In a series of recent messages on spiritual formation, I developed the thesis that our feelings must be transformed. Feelings are not neutral; they can be sinful or godly, bad or good, and they can lead us toward sin or righteousness. If we are serious about spiritual formation, we must seek the ongoing transformation of our feelings.
An astute listener, however, has countered my thesis. He writes: “Emotions, in and of themselves, are neither good nor bad. They are amoral… emotions are not sinful. The manner in which we deal with them and express them is what might or might not be sinful.” His proof texts are Ephesians 4:26 (Be angry, yet do not sin) and Jesus’ cleansing of the temple, where Jesus was obviously angry.
I appreciate when a wise brother is willing to disagree with me and to say so. And it seems that this matter is worth some debate and dialogue. That’s what the blog is for, after all!
My take on things: I agree with my friend that anger is not always sinful. But I don’t agree (yet) that emotions are amoral. My thinking on this matter depends heavily upon Jonathan Edwards (The Religious Affections) and John Piper (The Dangerous Duty of Delight). Edwards wrote, “Without holy affection there is no true religion; and no light in the understanding is good, which does not produce holy affection in the heart.” And Piper says, “We must think biblical thoughts about God, and must feel biblical emotions for God.” Proof texts for this point of view include Philippians 4:4 (Rejoice in the Lord always) and Psalm 100:1-2 (Shout joyfully to the LORD, all the earth. Serve the LORD with gladness). If God command us to feel certain things (such as joy and gladness), then not feeling those things is sinful, because it is a violation of God’s commands. I submit that part of the reason our emotional lives are so un-transformed is because we do not take seriously the fact that God commands us to feel rightly.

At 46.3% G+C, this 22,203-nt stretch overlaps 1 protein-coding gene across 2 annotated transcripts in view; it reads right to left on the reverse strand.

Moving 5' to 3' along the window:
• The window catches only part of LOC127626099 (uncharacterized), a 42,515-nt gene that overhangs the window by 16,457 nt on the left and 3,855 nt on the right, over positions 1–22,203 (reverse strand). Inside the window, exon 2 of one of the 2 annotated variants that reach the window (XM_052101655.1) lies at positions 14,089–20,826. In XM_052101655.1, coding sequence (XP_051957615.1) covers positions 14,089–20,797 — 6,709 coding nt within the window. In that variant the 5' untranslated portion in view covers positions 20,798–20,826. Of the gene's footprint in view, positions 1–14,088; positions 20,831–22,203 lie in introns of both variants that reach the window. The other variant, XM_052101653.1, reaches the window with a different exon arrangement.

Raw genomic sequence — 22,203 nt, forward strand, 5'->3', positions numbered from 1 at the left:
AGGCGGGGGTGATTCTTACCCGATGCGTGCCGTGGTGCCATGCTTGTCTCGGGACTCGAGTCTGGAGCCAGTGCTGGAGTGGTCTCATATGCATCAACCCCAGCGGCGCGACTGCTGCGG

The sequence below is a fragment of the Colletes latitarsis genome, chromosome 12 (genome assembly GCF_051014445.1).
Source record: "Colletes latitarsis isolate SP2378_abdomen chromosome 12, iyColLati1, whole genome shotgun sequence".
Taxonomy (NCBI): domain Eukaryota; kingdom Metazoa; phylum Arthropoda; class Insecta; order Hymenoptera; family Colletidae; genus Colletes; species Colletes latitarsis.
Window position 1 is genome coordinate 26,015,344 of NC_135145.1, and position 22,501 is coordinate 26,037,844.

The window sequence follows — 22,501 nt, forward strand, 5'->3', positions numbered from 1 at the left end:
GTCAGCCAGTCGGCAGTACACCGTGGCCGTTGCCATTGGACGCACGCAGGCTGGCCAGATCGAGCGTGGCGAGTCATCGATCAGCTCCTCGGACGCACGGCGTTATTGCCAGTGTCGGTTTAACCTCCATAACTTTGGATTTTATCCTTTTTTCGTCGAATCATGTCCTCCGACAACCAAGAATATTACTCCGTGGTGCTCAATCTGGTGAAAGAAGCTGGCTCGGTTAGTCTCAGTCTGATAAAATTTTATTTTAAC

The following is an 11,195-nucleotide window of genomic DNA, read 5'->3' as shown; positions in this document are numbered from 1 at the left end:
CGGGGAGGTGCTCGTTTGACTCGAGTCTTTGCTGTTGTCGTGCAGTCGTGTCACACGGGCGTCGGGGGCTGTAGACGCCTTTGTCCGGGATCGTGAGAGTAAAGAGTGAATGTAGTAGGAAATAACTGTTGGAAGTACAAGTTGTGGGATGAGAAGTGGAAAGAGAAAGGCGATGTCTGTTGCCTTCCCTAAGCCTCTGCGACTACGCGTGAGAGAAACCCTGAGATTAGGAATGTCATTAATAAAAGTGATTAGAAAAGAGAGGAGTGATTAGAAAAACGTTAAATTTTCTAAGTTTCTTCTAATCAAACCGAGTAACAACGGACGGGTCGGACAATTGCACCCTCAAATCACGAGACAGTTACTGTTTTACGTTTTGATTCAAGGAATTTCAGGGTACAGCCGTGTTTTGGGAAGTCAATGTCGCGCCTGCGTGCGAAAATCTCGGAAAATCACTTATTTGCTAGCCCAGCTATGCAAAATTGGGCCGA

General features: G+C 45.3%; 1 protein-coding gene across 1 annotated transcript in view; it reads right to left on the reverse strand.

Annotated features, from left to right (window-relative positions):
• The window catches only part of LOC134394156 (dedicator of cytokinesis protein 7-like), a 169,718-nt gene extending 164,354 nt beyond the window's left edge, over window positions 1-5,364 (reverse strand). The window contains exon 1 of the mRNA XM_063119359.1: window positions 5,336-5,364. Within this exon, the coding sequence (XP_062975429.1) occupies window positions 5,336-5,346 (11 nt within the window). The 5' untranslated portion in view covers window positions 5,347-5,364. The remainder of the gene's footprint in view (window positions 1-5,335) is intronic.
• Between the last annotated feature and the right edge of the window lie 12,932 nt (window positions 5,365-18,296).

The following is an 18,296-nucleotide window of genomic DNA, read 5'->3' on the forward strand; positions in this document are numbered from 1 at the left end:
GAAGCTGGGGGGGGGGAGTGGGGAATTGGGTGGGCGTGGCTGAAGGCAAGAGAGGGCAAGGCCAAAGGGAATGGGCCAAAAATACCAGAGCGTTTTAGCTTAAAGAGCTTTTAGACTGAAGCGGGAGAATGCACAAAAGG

What are your thoughts on the matter? Are feelings amoral? I’m interested to see where we end up. This is what communal learning is all about.